Innovation and Creativity explores the importance of innovation and creativity in building competitiveness in the future global economy. Through the perspectives of various contributors, it studies the management of innovation and creativity in European countries as well as multinational companies to find out how organisations can innovate efficiently and effectively.


  • Dodgson, M., Gann, D. M. & Phillips, N. (Eds.). (2015). The Oxford handbook of innovation management. Oxford: Oxford University Press.
    Call no.: RBUS 658.406 OXF
    In The Oxford Handbook of Innovation, 49 leading academics provide their perspectives on the importance of innovation for economic and business competitiveness and for the quality and standard of living around the world. They also offer their insights on how innovation can be managed in terms of managing research and development, innovation in business models, and open and social innovation.


  • Gailly, B. (2011). Developing innovative organisations: A roadmap to boost your innovation potential. New York: Palgrave Macmillan.
    Call no.: RBUS 658.4063 GAI
    This book takes a look at what innovation is, why it is essential, and how it can be implemented and managed to bring benefits to the organisations. It features a roadmap which can be used to identify and develop the capabilities which are needed for the effective management of innovation and case studies of how international companies have successfully developed innovative environments.


  • McLaughlin, G. C. & Kennedy, W. R. (2016). Innovation project management handbook. Florida: CRC Press.
    Call no.: RBUS 658.404 MAC
    Innovation Project Management Handbook is a detailed guide on how organisations can improve their innovation opportunity outcomes to successfully manage an innovation project. It provides a methodology, known as N2OVATE, which can help organisations to make better decisions when faced with innovation opportunities, and also other useful tools and strategies to manage each type of innovation.


  • Taylor, M. Z. (2016). The politics of innovation: Why some countries are better than others at science and technology. New York: Oxford University Press.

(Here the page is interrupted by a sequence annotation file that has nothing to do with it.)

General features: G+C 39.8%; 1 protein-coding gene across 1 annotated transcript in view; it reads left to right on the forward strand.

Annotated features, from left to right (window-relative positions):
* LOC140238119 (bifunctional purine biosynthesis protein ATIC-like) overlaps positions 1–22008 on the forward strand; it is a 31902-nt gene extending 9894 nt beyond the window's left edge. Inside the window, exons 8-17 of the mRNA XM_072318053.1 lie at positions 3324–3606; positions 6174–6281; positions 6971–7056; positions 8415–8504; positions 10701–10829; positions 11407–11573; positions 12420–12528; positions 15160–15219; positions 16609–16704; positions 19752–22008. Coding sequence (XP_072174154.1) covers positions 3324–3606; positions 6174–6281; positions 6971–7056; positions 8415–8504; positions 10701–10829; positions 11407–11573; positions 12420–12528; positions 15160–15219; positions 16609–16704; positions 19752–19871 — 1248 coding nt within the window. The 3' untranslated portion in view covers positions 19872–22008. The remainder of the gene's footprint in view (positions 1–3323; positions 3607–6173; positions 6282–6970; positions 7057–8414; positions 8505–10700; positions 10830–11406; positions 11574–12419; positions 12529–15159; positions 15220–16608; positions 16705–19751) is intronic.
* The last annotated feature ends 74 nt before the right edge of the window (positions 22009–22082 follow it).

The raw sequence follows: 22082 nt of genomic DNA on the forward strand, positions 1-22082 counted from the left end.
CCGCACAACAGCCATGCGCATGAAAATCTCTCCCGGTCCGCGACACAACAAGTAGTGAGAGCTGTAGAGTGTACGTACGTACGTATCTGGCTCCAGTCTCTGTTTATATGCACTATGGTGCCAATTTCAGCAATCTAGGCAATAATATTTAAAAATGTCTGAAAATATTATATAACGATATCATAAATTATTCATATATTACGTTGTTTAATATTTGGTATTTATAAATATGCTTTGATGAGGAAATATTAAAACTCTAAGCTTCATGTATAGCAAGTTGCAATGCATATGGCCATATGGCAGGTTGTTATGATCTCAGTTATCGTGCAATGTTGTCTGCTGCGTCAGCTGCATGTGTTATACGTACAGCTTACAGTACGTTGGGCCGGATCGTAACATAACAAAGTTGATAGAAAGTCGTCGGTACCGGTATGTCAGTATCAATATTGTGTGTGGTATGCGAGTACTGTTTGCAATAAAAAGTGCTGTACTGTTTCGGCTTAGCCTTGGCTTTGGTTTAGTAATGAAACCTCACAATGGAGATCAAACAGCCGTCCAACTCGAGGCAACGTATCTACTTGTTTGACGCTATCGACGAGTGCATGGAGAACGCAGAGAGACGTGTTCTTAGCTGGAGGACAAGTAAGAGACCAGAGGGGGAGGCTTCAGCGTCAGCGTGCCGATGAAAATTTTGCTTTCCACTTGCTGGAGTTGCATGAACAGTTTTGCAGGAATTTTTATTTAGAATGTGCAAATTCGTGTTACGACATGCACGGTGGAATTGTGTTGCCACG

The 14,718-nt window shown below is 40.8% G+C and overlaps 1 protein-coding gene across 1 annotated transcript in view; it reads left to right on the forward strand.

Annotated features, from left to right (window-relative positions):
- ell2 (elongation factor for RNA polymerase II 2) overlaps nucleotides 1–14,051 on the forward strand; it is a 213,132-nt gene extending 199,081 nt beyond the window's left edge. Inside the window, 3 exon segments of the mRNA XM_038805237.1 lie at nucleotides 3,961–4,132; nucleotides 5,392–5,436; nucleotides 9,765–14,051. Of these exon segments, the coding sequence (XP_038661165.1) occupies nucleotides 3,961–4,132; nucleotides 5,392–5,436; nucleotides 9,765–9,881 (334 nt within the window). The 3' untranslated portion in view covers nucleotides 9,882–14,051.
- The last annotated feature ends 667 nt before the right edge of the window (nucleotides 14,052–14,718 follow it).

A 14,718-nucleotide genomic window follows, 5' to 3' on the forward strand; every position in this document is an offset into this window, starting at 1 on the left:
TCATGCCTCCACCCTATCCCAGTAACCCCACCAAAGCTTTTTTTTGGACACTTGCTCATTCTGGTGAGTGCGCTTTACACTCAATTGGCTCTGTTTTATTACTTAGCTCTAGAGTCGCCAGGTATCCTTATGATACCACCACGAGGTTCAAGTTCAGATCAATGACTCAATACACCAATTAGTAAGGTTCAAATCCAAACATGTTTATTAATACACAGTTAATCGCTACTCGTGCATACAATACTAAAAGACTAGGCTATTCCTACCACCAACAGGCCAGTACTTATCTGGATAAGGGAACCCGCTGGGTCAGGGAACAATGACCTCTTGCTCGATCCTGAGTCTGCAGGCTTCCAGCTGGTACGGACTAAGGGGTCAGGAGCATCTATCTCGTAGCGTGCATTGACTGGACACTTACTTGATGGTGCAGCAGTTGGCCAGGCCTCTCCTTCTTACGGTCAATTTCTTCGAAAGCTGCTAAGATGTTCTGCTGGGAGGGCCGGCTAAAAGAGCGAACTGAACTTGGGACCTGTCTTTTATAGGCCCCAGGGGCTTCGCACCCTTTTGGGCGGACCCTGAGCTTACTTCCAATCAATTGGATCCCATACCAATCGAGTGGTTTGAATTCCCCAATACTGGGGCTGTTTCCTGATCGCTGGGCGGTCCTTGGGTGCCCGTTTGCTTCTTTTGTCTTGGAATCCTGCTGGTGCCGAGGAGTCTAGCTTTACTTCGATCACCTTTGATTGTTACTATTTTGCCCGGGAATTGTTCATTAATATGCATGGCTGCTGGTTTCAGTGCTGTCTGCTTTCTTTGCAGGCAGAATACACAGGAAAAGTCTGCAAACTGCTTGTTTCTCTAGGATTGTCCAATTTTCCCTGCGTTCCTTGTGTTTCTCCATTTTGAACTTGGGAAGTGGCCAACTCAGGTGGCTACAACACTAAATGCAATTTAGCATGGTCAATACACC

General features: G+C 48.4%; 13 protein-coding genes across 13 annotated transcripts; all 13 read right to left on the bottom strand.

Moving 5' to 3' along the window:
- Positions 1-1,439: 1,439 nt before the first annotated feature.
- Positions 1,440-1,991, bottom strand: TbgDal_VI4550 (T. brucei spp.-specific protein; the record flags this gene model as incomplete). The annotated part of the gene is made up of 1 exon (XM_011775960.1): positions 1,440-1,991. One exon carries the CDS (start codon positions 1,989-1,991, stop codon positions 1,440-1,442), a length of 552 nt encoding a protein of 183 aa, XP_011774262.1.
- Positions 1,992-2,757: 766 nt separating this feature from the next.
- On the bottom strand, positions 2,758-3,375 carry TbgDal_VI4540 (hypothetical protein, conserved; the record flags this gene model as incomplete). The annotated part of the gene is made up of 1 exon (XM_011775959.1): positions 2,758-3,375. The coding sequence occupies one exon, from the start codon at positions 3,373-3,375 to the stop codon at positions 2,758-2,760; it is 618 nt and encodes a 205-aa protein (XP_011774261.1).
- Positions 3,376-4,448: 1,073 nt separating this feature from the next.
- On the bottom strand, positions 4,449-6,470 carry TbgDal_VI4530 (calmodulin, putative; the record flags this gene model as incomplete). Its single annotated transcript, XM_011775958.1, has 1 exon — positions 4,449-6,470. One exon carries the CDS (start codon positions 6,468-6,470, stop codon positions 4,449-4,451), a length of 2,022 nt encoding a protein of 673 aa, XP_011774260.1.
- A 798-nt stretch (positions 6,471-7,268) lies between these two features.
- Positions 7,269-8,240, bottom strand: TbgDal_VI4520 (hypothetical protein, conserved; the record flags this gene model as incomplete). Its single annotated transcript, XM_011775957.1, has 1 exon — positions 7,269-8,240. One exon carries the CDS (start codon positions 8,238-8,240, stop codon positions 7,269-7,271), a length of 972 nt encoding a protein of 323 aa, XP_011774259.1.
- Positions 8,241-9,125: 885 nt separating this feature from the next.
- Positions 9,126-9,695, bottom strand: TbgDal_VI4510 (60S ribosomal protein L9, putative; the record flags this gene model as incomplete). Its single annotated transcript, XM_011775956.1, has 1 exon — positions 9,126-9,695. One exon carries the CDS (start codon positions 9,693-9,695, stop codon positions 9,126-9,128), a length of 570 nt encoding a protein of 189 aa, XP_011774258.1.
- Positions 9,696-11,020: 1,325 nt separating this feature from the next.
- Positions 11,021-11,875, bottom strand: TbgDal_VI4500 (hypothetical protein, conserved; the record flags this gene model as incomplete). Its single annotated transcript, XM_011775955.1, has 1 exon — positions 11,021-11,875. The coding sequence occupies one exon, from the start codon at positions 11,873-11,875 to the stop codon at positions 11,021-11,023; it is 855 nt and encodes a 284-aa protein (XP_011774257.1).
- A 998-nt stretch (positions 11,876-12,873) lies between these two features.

Call no.: RBUS 338.926 TAY
    Why are some countries more successful in innovating compared to others? The Politics of Innovation explores whether the rate of innovation in a country is dependent on factors such as national policies and domestic institutions, arguing that the real driver of innovation behind the leaders of science and technology is actually politics.


  • Thaktor, A. V. (Ed.). (2013). Innovation and growth: What do we know? Singapore: World Scientific.
    Call no.: RBUS 658.4012 INN
    Innovation and Growth takes a look at the topic of innovation from the academic and management perspectives, covering key concepts and best practices such as the management of innovation and new product development; creation of an innovative environment for business; and the organisational and financial aspects of innovation.


  • Tidd, J. & Bessant, J. (2013). Managing innovation: Integrating technological, market and organisational change. West Sussex: John Wiley & Sons.
    Call no.: RBUS 658.514 TID
    Managing Innovation details the management of innovation at the operational and strategic levels, focusing on the integration and management of technological, market and organisational changes to enhance the competitiveness and effectiveness of organisations in today’s knowledge economy.


  • Wasen, K. (2015). Innovation management in robot society. London: Routledge, Taylor & Francis Group.
    Call no.: RBUS 658.4063 WAS
    The advent of advanced robotics has enabled robots to be used in heavy, repetitive and dangerous work. This book examines the increasing use of robots in various industries such as healthcare and agriculture, focusing on the organisational change and management aspects. It also concludes with a chapter which discusses the implications which robots may bring to innovative workers.



  • Cross, S. (2016). First and fast: Outpace your competitors, lead your markets, and accelerate growth. New York: Business Expert Press. Retrieved from OverDrive.
    First and Fast is a comprehensive guide on how leaders can grow their businesses by getting ahead of competitors and leading the market. It provides a set of tools and case studies that can be used by companies to adapt to situations and turbulence in the fast-changing world and innovate to find new markets.


  • Eggers, W. D. (2016). Delivering on digital: The innovators and technologies that are transforming government. New York: RosettaBooks. Retrieved from OverDrive.
    In this book, the author discusses how governments can become more modernised and efficient by adopting innovative practices and digital technology. He explains how governments can transform themselves from an industrial-era analogue system to become fully-digital, and cites examples of how innovation and technology can be utilised by governments to achieve a digital transformation.


  • Grant, A. & Grant, G. (2016). The innovation race: How to change a culture to change the game. Milton: John Wiley and Sons. Retrieved from OverDrive.